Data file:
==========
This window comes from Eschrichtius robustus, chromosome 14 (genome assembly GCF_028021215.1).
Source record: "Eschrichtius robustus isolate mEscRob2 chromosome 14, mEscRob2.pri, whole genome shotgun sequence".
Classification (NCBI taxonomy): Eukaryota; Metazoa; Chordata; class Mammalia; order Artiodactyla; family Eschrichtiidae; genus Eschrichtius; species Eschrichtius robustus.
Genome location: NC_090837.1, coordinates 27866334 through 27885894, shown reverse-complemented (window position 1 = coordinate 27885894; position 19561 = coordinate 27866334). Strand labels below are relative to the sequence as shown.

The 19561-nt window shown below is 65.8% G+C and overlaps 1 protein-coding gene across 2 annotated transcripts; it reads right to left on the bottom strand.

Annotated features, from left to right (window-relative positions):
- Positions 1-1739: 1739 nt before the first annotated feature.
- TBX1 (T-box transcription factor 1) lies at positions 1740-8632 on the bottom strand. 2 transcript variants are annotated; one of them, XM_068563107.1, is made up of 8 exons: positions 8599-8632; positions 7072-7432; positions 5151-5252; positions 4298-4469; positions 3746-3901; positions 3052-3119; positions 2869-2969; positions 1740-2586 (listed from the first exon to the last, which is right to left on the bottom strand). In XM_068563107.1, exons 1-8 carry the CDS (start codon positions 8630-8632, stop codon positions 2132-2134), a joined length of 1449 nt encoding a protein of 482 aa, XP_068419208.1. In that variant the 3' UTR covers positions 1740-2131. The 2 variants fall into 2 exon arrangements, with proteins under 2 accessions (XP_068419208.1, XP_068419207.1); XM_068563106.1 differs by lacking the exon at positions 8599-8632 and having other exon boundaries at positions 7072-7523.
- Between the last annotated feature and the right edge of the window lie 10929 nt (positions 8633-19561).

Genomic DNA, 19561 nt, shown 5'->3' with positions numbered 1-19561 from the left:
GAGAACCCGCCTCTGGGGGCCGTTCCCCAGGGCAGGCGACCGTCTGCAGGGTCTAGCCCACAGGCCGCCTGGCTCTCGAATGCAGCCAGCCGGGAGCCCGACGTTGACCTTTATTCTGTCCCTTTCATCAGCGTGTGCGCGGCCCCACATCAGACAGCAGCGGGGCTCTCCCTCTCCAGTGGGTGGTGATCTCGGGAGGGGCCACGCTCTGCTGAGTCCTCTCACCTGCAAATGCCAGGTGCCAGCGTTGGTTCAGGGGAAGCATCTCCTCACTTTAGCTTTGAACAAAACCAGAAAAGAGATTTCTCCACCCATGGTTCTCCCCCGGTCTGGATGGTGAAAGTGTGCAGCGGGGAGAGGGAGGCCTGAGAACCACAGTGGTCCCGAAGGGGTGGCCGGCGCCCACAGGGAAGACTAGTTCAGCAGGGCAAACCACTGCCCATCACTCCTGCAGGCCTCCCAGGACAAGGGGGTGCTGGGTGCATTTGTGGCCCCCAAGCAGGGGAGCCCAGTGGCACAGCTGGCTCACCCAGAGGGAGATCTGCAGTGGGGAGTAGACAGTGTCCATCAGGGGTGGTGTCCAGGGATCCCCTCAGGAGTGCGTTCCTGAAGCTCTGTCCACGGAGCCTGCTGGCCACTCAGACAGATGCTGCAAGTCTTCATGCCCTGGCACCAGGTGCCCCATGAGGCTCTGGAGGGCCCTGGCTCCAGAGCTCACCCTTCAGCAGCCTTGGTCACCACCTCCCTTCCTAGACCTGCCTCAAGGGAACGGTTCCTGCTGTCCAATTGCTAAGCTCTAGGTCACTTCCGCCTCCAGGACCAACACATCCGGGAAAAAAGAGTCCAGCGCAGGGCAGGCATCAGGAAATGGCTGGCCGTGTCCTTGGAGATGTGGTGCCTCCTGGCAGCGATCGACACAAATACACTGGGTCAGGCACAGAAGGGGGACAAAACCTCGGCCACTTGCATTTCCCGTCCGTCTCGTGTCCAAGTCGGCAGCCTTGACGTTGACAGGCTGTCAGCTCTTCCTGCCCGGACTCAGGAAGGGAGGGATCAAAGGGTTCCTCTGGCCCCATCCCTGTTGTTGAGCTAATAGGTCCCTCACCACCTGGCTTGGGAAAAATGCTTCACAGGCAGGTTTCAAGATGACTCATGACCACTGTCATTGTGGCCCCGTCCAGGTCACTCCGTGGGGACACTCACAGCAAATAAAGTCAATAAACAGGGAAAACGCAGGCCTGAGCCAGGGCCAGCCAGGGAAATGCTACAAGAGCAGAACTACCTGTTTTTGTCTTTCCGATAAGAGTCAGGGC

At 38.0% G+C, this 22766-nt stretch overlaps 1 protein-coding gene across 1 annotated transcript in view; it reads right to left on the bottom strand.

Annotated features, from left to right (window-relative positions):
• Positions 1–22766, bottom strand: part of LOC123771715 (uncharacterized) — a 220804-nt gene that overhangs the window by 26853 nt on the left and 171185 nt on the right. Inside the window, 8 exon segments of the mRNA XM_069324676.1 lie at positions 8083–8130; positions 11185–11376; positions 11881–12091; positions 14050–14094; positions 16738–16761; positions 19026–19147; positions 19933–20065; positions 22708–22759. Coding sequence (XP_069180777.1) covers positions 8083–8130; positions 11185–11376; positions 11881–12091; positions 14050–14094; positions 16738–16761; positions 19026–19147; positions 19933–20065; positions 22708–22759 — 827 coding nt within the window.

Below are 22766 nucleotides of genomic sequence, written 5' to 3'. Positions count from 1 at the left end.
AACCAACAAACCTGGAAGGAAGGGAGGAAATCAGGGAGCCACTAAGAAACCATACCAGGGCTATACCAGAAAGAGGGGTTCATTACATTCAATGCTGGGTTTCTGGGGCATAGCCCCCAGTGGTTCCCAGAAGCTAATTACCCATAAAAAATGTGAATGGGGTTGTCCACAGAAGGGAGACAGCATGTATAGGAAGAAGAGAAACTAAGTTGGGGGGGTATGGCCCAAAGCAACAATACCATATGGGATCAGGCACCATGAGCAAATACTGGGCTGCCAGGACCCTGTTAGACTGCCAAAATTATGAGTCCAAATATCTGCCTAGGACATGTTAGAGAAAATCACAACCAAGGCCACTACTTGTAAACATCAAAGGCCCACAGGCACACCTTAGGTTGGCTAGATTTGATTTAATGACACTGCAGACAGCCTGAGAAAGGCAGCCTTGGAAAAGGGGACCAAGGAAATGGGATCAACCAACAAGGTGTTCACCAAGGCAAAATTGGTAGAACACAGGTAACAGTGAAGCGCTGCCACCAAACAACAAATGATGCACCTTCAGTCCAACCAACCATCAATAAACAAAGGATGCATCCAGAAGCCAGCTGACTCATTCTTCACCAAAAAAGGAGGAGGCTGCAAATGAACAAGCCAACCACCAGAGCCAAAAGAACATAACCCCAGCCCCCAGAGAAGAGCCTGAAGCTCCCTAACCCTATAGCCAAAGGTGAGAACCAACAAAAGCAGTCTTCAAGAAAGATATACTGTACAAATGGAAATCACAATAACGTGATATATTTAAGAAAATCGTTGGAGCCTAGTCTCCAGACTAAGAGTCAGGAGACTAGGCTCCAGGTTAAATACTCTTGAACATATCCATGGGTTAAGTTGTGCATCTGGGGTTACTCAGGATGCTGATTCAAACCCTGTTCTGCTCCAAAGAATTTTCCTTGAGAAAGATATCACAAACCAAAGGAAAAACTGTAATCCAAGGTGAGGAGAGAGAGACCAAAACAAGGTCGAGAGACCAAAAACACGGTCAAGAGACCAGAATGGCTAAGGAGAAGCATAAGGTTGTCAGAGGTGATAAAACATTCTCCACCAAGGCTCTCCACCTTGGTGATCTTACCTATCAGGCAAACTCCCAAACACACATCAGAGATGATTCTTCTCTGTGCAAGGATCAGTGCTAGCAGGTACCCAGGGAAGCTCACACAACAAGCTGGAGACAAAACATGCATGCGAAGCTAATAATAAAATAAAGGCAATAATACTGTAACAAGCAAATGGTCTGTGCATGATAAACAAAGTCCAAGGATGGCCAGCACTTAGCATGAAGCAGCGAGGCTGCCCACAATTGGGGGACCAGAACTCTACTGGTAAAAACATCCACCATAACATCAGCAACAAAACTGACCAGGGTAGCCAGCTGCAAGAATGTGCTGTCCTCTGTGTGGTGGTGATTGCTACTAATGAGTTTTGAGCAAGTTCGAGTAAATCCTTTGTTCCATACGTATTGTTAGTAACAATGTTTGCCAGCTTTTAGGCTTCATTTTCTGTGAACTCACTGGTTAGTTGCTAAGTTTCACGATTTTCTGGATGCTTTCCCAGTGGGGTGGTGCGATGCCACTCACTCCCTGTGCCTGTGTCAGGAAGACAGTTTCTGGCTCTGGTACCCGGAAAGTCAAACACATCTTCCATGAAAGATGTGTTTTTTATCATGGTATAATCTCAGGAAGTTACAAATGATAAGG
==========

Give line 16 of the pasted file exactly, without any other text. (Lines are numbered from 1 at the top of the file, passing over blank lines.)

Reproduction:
AACCAACAAACCTGGAAGGAAGGGAGGAAATCAGGGAGCCACTAAGAAACCATACCAGGGCTATACCAGAAAGAGGGGTTCATTACATTCAATGCTGGGTTTCTGGGGCATAGCCCCCAGTGGTTCCCAGAAGCTAATTACCCATAAAAAATGTGAATGGGGTTGTCCACAGAAGGGAGACAGCATGTATAGGAAGAAGAGAAACTAAGTTGGGGGGGTATGGCCCAAAGCAACAATACCATATGGGATCAGGCACCATGAGCAAATACTGGGCTGCCAGGACCCTGTTAGACTGCCAAAATTATGAGTCCAAATATCTGCCTAGGACATGTTAGAGAAAATCACAACCAAGGCCACTACTTGTAAACATCAAAGGCCCACAGGCACACCTTAGGTTGGCTAGATTTGATTTAATGACACTGCAGACAGCCTGAGAAAGGCAGCCTTGGAAAAGGGGACCAAGGAAATGGGATCAACCAACAAGGTGTTCACCAAGGCAAAATTGGTAGAACACAGGTAACAGTGAAGCGCTGCCACCAAACAACAAATGATGCACCTTCAGTCCAACCAACCATCAATAAACAAAGGATGCATCCAGAAGCCAGCTGACTCATTCTTCACCAAAAAAGGAGGAGGCTGCAAATGAACAAGCCAACCACCAGAGCCAAAAGAACATAACCCCAGCCCCCAGAGAAGAGCCTGAAGCTCCCTAACCCTATAGCCAAAGGTGAGAACCAACAAAAGCAGTCTTCAAGAAAGATATACTGTACAAATGGAAATCACAATAACGTGATATATTTAAGAAAATCGTTGGAGCCTAGTCTCCAGACTAAGAGTCAGGAGACTAGGCTCCAGGTTAAATACTCTTGAACATATCCATGGGTTAAGTTGTGCATCTGGGGTTACTCAGGATGCTGATTCAAACCCTGTTCTGCTCCAAAGAATTTTCCTTGAGAAAGATATCACAAACCAAAGGAAAAACTGTAATCCAAGGTGAGGAGAGAGAGACCAAAACAAGGTCGAGAGACCAAAAACACGGTCAAGAGACCAGAATGGCTAAGGAGAAGCATAAGGTTGTCAGAGGTGATAAAACATTCTCCACCAAGGCTCTCCACCTTGGTGATCTTACCTATCAGGCAAACTCCCAAACACACATCAGAGATGATTCTTCTCTGTGCAAGGATCAGTGCTAGCAGGTACCCAGGGAAGCTCACACAACAAGCTGGAGACAAAACATGCATGCGAAGCTAATAATAAAATAAAGGCAATAATACTGTAACAAGCAAATGGTCTGTGCATGATAAACAAAGTCCAAGGATGGCCAGCACTTAGCATGAAGCAGCGAGGCTGCCCACAATTGGGGGACCAGAACTCTACTGGTAAAAACATCCACCATAACATCAGCAACAAAACTGACCAGGGTAGCCAGCTGCAAGAATGTGCTGTCCTCTGTGTGGTGGTGATTGCTACTAATGAGTTTTGAGCAAGTTCGAGTAAATCCTTTGTTCCATACGTATTGTTAGTAACAATGTTTGCCAGCTTTTAGGCTTCATTTTCTGTGAACTCACTGGTTAGTTGCTAAGTTTCACGATTTTCTGGATGCTTTCCCAGTGGGGTGGTGCGATGCCACTCACTCCCTGTGCCTGTGTCAGGAAGACAGTTTCTGGCTCTGGTACCCGGAAAGTCAAACACATCTTCCATGAAAGATGTGTTTTTTATCATGGTATAATCTCAGGAAGTTACAAATGATAAGG